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INFORMATION TECHNOLOGY

No genius pill, just creative help

EVERY marketing manager is proud of his creativity and original ideas. However, the majority of his work can and in some cases even must be supported by modern software tools.
Such software does not make marketing specialists any less creative. On the contrary, thanks to such tools they find they have more time for thinking up ideas and putting them into practice.

EVERY marketing manager is proud of his creativity and original ideas. However, the majority of his work can and in some cases even must be supported by modern software tools.

Such software does not make marketing specialists any less creative. On the contrary, thanks to such tools they find they have more time for thinking up ideas and putting them into practice.


Uses of special software


Special marketing software can support almost all marketing activities: campaign planning, media buying planning, market analysis, analysis of campaign results, predicting customer buying behaviour, optimising communications mixes, budgeting and so on.

The software selected depends on what individual customer segment the marketer is trying to target. There are special software programmes for telecom firms, banks, manufacturers, energy distributors and others.

With such a wide range of marketing software available, clients may find it difficult to select the right one to address their needs. Clients also need to decide the extent of software support they need for their marketing activities and the amount of money they are prepared to invest in the software.

However, marketers must keep one thing in mind - no software exists that can turn them into geniuses.


Campaigns made easy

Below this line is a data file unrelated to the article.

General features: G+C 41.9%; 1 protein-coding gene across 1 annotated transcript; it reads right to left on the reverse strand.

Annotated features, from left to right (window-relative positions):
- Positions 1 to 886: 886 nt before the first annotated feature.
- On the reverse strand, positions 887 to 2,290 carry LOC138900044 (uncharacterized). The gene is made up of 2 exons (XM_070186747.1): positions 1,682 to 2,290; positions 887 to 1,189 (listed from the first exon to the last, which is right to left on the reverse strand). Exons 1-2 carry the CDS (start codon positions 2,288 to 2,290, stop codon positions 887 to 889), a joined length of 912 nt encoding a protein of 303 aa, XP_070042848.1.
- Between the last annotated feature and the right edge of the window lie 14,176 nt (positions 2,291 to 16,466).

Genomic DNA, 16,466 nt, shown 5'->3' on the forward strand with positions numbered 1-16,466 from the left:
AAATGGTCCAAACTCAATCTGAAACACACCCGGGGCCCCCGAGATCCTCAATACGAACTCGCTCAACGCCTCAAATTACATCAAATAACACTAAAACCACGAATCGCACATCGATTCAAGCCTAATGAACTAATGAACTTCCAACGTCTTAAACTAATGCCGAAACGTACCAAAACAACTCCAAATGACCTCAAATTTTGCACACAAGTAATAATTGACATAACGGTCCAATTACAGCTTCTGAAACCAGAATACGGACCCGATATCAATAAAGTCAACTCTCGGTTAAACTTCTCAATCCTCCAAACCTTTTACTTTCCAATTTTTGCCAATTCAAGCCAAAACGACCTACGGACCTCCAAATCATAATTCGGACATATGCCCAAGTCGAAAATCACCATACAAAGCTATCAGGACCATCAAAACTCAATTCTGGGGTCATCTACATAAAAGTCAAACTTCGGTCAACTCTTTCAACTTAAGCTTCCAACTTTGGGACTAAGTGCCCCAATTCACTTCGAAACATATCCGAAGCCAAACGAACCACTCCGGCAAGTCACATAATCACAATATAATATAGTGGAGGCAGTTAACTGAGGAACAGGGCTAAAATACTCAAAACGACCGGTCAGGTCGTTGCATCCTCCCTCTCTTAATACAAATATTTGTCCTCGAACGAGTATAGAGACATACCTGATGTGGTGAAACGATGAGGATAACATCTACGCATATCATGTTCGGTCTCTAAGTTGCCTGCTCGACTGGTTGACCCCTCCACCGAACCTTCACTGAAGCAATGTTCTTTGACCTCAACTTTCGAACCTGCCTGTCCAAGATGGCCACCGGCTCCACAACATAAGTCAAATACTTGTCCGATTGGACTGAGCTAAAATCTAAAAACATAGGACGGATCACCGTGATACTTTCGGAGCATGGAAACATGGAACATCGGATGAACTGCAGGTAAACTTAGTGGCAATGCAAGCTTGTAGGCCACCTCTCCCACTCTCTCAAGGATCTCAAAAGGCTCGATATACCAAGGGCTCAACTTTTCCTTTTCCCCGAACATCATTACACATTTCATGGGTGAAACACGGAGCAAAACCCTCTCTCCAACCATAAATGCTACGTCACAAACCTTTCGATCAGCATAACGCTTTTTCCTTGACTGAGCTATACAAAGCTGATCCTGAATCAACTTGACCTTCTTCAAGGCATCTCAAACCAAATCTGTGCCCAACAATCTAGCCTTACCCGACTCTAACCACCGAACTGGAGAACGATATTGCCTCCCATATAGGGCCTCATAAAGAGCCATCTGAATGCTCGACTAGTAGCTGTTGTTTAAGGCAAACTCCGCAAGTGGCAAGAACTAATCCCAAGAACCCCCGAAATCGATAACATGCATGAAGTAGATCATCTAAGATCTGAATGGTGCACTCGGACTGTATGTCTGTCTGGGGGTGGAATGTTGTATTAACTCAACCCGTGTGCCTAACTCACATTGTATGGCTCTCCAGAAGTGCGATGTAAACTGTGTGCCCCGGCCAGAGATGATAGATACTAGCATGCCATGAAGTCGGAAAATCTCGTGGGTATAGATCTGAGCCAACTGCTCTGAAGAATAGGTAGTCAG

Let's take the example of a firm that decides to use a specific marketing strategy for its best customers. This may look like a simple idea, but it can be difficult to implement.

For starters, we must define who the best customers are. Is it the long-term customers, or the customers that represented our largest deals last year? The customers who generate the highest sales, or those who account for the highest profits? Or the customers that do not use costly distribution channels?

Whether the answer is any one of these possibilities or a combination of them, we will need a unified source of current and historical customer data with a whole range of criteria. The solution here is data storage with software enabling data selection and data viewing.

With the list of customers now in data storage, we need campaign management software to allow us to plan an exact timetable of activities, prepare a budget, determine distribution channels, set campaign communications content, measure the success of the campaign, and divide up the work within the marketing team.

In the campaign planning phase we will also need software for data mining. This software is usually connected with the unified customer data and data storage source. Data mining software serves to model final customer behaviour. The goal of a campaign, for example, may be a cross sale such as offering credit cards to bank clients who already have debit cards. Data mining software enables us to see future customer responses to campaigns based on analyses of customer behaviour in the past.